The Arizona state government is secretly funding an anti-LGBTQ hate group by selling specialty license plates on their behalf. The “In God We Trust” plate benefits the Alliance Defending Freedom, a group that files legal challenges to overturn nondiscrimination protections that include sexual orientation and gender identity.
The plate sells for $25. $17 of the cost goes to the hate group. The state has raised over a million dollars for the organization.
Alliance Defending Freedom defended Jack Phillips in the Supreme Court Masterpiece Cakeshop case to defend the anti-gay baker who refused service to a gay couple. They’re also notorious for filing lawsuits attempting to overturn local and state nondiscrimination laws.
The group has recently filed lawsuits challenging bans on “ex-gay” conversion therapy and defended a homeless shelter’s “religious freedom” to ban transgender people from the facility.
The state is not required to tell the public where the proceeds of the sale is distributed. State senator Juan Mendez has filed legislation that would require the state to create a public list of where the money actually goes.
The list would require the state to list the name and mission statement of each group receiving benefits from the sale of specialty license plates.
Related: Ten shocking facts about the Alliance Defending Freedom
“The legislation establishing this license plate passed as a floor amendment with no discussion — there was no public awareness of what was happening or where the money was going,” says Tory Roberg, the director of government affairs for the Secular Coalition for Arizona.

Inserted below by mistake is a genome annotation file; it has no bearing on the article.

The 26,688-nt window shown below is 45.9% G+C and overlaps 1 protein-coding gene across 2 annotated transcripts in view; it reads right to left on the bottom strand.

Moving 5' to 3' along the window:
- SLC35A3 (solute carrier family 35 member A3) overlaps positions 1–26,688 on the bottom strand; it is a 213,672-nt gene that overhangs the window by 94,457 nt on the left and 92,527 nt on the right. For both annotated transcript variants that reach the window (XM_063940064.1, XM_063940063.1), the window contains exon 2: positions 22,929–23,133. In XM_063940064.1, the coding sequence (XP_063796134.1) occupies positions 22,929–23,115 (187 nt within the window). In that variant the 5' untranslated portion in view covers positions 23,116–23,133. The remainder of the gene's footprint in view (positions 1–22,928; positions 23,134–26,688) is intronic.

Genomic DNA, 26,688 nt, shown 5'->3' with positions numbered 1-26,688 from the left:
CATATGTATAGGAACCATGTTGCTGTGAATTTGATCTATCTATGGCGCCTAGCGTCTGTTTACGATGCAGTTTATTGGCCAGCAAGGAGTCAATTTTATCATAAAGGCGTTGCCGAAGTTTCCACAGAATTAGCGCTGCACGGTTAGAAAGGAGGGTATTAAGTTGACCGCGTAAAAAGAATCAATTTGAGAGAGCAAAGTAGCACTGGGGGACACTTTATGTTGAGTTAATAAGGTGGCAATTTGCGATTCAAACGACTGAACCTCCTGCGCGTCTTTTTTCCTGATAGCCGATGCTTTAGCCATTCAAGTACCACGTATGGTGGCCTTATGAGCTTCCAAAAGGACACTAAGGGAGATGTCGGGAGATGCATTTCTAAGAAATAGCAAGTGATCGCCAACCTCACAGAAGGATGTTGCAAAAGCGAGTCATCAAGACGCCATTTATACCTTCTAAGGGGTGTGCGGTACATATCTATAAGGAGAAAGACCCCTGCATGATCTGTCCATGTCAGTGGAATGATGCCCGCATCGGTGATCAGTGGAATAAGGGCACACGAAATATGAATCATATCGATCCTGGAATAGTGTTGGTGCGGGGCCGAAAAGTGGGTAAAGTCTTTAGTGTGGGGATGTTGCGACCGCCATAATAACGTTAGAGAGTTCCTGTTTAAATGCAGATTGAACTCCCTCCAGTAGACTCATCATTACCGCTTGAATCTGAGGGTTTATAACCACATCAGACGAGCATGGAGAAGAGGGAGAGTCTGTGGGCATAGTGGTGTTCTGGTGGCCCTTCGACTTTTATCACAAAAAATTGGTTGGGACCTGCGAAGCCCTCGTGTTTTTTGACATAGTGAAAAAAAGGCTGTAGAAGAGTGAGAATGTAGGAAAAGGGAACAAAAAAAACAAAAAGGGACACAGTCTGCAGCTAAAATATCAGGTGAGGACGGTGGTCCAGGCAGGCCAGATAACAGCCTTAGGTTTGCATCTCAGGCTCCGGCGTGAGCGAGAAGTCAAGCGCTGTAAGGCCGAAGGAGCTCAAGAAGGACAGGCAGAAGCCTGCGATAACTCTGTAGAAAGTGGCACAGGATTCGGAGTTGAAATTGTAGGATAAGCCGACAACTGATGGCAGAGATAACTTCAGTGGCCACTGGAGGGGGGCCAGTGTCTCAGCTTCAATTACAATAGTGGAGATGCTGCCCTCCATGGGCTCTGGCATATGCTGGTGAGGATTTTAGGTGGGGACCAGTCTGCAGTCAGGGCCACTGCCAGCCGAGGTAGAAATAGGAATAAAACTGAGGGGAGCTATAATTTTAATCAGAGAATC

“People who choose the ‘In God We Trust’ plate never know that they’re sending money to ADF. It’s not on the ServiceArizona website, it’s not in the statute establishing the plate, it’s nowhere.”
Mendez has also filed a bill to repeal the sale of the license plate altogether.
“What do people not understand about the inappropriateness of this kind of fundamentalist inspired, state-sanctioned discrimination?” says David Felten, a pastor at Fountain Hill United Methodist Church, told the local media.
“This is not just an abstract violation of church-state separation. It’s a very real rejection of Arizona’s LGBTQ people by the very government that is supposed to impartially support and protect all of its citizens.”